It’s getting mighty uncomfortable walking around these days isn’t it?

Unsolicited opinions seem to be everywhere on virtually anything from saving some itty, bitty bug that you didn’t know existed to who should be able to go to what potty and how patriotic you are based on what you watch on television.

I don’t know about you, but sometimes, I just want to go for a walk.

The First Amendment is a wonderful thing, granting us the right to share our thoughts on who should win an election, whether we agree with our leaders on the city, state and national levels or if generic cola is just as tasty as the traditional southern standard.

But here in the last few years, folks seem to have forgotten that declaring you have an opinion automatically makes you right. Or, that the only opinion worthy of consideration is yours.

Do I have an opinion on kneeling football players? Yes.

The job performance of the President of the United States? Yes.

The attempts to remove statues involving the War Between The States? Yes. I have opinions on marriage, Easter bunnies, puppy versus cats, whether four-day work weeks are better than five and Ford versus Chevy trucks.

But I’m not an expert in any of those fields and I’m willing to bet that 99.99 percent of those willing to shout in the street over some of them aren’t either. I do, however, truly wonder how so many folks manage to get all that time off work to go stand on street corners and wave signs.

When it comes to opinion, last I checked the loudest doesn’t win.

It’s truly amazing, however, how often these days we’re literally surrounded by those convinced that if their opinion goes against the status quo it must automatically be right.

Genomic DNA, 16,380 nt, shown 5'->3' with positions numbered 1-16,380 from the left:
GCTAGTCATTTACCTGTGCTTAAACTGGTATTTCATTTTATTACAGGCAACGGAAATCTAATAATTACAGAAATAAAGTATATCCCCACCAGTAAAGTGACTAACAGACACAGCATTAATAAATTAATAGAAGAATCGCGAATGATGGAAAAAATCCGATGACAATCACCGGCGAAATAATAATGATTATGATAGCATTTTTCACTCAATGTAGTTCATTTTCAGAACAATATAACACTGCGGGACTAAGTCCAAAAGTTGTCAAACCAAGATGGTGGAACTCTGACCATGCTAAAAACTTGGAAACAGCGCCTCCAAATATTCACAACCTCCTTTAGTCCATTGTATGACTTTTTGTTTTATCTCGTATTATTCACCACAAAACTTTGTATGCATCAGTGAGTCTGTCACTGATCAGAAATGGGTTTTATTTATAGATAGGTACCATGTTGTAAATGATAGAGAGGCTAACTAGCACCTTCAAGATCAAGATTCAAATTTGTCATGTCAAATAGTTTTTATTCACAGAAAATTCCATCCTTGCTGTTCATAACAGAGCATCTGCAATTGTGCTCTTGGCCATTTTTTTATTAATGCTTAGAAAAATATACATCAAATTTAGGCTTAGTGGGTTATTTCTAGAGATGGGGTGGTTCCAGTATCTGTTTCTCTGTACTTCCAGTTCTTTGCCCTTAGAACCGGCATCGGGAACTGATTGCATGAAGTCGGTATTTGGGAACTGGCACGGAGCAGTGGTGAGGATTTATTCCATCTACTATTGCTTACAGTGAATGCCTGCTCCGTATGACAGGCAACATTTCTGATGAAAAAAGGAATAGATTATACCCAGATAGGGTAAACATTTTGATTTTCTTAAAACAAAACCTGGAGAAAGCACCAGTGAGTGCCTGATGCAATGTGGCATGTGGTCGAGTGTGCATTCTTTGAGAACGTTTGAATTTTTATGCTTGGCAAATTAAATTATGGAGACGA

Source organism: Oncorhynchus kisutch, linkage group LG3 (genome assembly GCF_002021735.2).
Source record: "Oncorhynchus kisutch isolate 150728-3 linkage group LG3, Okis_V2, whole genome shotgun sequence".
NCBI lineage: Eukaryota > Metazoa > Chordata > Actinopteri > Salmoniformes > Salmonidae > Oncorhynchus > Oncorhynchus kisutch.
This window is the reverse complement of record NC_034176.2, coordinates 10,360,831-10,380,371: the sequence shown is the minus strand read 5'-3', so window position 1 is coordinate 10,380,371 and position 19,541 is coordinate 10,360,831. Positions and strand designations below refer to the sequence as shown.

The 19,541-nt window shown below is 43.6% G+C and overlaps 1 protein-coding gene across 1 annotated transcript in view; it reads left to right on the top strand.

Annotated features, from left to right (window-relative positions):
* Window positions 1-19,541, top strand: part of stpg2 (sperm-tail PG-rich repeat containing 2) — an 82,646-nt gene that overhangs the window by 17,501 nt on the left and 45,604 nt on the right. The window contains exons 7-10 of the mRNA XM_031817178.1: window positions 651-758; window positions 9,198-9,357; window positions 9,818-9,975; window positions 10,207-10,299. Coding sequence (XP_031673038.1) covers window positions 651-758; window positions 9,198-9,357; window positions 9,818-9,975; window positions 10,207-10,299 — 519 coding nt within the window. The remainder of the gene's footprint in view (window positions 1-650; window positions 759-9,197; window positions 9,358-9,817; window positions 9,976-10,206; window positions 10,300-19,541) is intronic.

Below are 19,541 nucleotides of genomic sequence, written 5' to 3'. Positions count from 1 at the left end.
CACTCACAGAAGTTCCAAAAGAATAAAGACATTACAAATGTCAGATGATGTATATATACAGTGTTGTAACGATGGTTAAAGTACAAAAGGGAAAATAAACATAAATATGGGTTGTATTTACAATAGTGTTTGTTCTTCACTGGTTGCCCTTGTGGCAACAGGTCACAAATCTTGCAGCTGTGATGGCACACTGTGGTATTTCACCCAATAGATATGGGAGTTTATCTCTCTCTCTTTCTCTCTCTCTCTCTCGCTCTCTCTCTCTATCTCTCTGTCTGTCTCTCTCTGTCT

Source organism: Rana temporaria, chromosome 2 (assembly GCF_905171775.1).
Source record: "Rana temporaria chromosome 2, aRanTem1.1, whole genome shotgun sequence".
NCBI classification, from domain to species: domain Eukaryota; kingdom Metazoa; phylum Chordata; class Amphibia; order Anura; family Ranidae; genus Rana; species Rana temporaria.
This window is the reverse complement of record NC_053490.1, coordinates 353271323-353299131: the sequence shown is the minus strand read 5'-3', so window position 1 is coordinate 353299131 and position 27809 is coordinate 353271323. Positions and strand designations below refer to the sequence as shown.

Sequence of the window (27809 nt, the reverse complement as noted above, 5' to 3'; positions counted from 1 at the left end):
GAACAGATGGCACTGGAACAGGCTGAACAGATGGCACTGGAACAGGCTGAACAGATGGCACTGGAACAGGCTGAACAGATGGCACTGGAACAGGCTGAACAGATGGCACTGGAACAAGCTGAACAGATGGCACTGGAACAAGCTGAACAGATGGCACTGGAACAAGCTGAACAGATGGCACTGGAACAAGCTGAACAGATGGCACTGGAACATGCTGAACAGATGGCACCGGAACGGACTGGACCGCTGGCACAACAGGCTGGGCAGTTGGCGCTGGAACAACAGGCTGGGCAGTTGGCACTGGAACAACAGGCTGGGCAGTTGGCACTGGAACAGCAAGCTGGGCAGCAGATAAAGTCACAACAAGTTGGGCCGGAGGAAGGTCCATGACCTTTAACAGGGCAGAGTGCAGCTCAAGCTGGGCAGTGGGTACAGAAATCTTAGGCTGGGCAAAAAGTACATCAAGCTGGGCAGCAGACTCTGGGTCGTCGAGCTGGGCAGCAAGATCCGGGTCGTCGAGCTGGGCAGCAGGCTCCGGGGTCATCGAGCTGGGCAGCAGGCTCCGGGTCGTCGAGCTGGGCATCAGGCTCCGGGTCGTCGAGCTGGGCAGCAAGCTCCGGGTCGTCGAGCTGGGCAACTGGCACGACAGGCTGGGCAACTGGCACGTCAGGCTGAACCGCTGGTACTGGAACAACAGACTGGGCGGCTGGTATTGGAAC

Why is rarely, if ever, explained.

Perhaps I’m incredibly old-fashioned, but I just don’t think something is intrinsically bad simply because it is old.

Lots of things have stuck around for quite some time – perhaps for a reason.

Sure, some don’t stand the test of time.

Blood letting as a cure for just about anything, for example, or using radium in nail polish and arsenic in old lace ... most, I think, will now agree should not be continued. That new-fangled idea of adding air-conditioning to buildings seems to have really taken off too. I feel confident that most folks believe it ought to stay.

But offering up a “Howdy-do” when meeting folks on the street, in the store, etc, just doesn’t seem like all that bad a thing.

Nor does cooking up extra food at each meal just in case company shows up, saying “Yes, ma’am” and “No, sir,” offering up a seat for our elders, telling folks their kid is absolutely precious regardless of everything, and that you certainly love that color-vomit gift sweater even if you would rather eat mud than actually wear it.

Perhaps you’d like to shout, stomp and wave signs for a few days to let passersby know how you feel on those issues, but I just don’t see the need to argue at the top of my lungs over any of it.

That’s why we have space in the newspaper like the Viewpoint page – it’s supposed to be about sharing thoughts cordially.

But you won’t see a lot of my opinions here – even though I have some rather strong ones on a few of them.

I haven’t been briefed on national security issues, so am not really qualified to discuss what we should be doing with North Korea, for example.

Nor have I spent a whole lot of time studying up on what the standard contract of an NFL player says he should or should not be doing when the national anthem plays.

I’ve got a few very strong opinions about quite a few things, including those. I bet you do to.

But, unless we can talk rather than shout, how about we just stick to “Howdy-do?”

– Shannon Crabtree is editor & publisher of the El Campo Leader-News.

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